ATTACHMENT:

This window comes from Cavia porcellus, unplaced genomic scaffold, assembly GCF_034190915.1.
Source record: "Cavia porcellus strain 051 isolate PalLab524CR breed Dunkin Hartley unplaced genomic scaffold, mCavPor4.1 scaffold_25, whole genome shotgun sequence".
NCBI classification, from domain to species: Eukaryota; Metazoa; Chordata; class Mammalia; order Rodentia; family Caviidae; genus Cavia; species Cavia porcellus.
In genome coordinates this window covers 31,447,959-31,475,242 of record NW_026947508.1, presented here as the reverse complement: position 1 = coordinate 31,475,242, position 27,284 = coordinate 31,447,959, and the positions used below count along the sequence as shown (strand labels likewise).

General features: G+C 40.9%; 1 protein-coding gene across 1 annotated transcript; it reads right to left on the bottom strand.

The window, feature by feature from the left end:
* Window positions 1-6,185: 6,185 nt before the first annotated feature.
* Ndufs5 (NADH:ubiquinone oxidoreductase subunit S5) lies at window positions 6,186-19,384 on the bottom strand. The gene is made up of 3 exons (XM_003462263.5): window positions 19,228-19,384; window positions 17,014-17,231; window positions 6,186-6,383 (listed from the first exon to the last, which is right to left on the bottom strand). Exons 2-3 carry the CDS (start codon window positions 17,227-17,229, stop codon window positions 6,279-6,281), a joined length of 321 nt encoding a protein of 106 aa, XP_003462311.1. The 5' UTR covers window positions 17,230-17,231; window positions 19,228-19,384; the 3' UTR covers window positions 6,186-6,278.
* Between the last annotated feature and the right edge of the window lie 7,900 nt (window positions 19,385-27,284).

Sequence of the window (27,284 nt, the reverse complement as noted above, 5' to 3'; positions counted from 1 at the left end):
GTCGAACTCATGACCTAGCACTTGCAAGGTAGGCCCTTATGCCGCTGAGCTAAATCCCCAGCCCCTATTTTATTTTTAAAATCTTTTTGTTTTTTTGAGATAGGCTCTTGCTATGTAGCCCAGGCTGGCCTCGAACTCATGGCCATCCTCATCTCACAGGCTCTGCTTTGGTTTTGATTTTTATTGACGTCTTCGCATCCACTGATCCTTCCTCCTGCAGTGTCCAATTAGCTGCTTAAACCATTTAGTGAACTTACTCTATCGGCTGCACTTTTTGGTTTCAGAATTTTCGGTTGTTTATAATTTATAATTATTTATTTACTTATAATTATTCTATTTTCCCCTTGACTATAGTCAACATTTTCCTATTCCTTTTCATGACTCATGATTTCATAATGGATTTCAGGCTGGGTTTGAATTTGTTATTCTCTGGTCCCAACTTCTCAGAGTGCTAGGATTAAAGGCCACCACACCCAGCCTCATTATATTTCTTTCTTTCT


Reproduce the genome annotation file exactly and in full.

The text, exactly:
This window comes from Cavia porcellus, unplaced genomic scaffold, assembly GCF_034190915.1.
Source record: "Cavia porcellus strain 051 isolate PalLab524CR breed Dunkin Hartley unplaced genomic scaffold, mCavPor4.1 scaffold_25, whole genome shotgun sequence".
NCBI classification, from domain to species: Eukaryota; Metazoa; Chordata; class Mammalia; order Rodentia; family Caviidae; genus Cavia; species Cavia porcellus.
In genome coordinates this window covers 31,447,959-31,475,242 of record NW_026947508.1, presented here as the reverse complement: position 1 = coordinate 31,475,242, position 27,284 = coordinate 31,447,959, and the positions used below count along the sequence as shown (strand labels likewise).

General features: G+C 40.9%; 1 protein-coding gene across 1 annotated transcript; it reads right to left on the bottom strand.

The window, feature by feature from the left end:
* Window positions 1-6,185: 6,185 nt before the first annotated feature.
* Ndufs5 (NADH:ubiquinone oxidoreductase subunit S5) lies at window positions 6,186-19,384 on the bottom strand. The gene is made up of 3 exons (XM_003462263.5): window positions 19,228-19,384; window positions 17,014-17,231; window positions 6,186-6,383 (listed from the first exon to the last, which is right to left on the bottom strand). Exons 2-3 carry the CDS (start codon window positions 17,227-17,229, stop codon window positions 6,279-6,281), a joined length of 321 nt encoding a protein of 106 aa, XP_003462311.1. The 5' UTR covers window positions 17,230-17,231; window positions 19,228-19,384; the 3' UTR covers window positions 6,186-6,278.
* Between the last annotated feature and the right edge of the window lie 7,900 nt (window positions 19,385-27,284).

Sequence of the window (27,284 nt, the reverse complement as noted above, 5' to 3'; positions counted from 1 at the left end):
GTCGAACTCATGACCTAGCACTTGCAAGGTAGGCCCTTATGCCGCTGAGCTAAATCCCCAGCCCCTATTTTATTTTTAAAATCTTTTTGTTTTTTTGAGATAGGCTCTTGCTATGTAGCCCAGGCTGGCCTCGAACTCATGGCCATCCTCATCTCACAGGCTCTGCTTTGGTTTTGATTTTTATTGACGTCTTCGCATCCACTGATCCTTCCTCCTGCAGTGTCCAATTAGCTGCTTAAACCATTTAGTGAACTTACTCTATCGGCTGCACTTTTTGGTTTCAGAATTTTCGGTTGTTTATAATTTATAATTATTTATTTACTTATAATTATTCTATTTTCCCCTTGACTATAGTCAACATTTTCCTATTCCTTTTCATGACTCATGATTTCATAATGGATTTCAGGCTGGGTTTGAATTTGTTATTCTCTGGTCCCAACTTCTCAGAGTGCTAGGATTAAAGGCCACCACACCCAGCCTCATTATATTTCTTTCTTTCT